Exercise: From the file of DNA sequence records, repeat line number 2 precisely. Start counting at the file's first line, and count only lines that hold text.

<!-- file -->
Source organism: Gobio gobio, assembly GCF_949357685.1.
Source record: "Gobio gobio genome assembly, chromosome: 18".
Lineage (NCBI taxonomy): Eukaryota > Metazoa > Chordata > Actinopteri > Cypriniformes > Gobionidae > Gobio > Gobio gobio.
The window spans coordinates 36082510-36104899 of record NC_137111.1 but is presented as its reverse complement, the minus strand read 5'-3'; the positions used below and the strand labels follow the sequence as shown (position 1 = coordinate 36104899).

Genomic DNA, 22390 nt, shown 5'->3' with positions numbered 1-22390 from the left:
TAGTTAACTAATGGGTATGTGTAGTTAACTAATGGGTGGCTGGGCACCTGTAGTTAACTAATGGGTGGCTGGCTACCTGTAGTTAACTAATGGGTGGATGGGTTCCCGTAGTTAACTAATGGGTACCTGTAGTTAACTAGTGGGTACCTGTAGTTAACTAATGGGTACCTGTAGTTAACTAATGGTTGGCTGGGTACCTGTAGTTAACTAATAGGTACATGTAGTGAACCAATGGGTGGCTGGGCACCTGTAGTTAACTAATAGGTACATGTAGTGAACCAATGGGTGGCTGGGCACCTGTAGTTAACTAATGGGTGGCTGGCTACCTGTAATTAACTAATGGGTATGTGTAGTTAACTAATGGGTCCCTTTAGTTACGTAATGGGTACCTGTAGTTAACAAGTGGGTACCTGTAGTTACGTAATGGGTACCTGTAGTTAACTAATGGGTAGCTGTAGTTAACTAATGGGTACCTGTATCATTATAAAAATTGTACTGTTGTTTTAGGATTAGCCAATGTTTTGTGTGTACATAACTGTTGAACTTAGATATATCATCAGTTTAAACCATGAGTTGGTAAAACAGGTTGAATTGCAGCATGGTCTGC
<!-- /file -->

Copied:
Source record: "Gobio gobio genome assembly, chromosome: 18".